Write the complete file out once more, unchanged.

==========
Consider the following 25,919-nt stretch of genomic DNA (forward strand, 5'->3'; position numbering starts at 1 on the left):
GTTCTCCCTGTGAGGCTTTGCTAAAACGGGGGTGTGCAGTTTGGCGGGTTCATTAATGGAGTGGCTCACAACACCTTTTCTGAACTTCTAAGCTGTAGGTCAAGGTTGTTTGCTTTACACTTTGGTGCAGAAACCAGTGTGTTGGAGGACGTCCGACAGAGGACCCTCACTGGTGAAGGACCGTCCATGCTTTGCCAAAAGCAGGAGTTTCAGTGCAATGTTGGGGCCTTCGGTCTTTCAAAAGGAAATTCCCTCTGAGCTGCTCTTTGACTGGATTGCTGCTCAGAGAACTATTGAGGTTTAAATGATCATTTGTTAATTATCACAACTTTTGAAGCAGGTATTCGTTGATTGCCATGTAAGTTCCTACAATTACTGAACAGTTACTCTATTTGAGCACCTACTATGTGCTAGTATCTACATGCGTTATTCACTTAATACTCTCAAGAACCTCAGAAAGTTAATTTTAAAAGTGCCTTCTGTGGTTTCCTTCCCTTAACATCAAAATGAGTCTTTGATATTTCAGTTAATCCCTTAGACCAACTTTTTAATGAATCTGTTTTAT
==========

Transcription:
Consider the following 25,919-nt stretch of genomic DNA (forward strand, 5'->3'; position numbering starts at 1 on the left):
GTTCTCCCTGTGAGGCTTTGCTAAAACGGGGGTGTGCAGTTTGGCGGGTTCATTAATGGAGTGGCTCACAACACCTTTTCTGAACTTCTAAGCTGTAGGTCAAGGTTGTTTGCTTTACACTTTGGTGCAGAAACCAGTGTGTTGGAGGACGTCCGACAGAGGACCCTCACTGGTGAAGGACCGTCCATGCTTTGCCAAAAGCAGGAGTTTCAGTGCAATGTTGGGGCCTTCGGTCTTTCAAAAGGAAATTCCCTCTGAGCTGCTCTTTGACTGGATTGCTGCTCAGAGAACTATTGAGGTTTAAATGATCATTTGTTAATTATCACAACTTTTGAAGCAGGTATTCGTTGATTGCCATGTAAGTTCCTACAATTACTGAACAGTTACTCTATTTGAGCACCTACTATGTGCTAGTATCTACATGCGTTATTCACTTAATACTCTCAAGAACCTCAGAAAGTTAATTTTAAAAGTGCCTTCTGTGGTTTCCTTCCCTTAACATCAAAATGAGTCTTTGATATTTCAGTTAATCCCTTAGACCAACTTTTTAATGAATCTGTTTTAT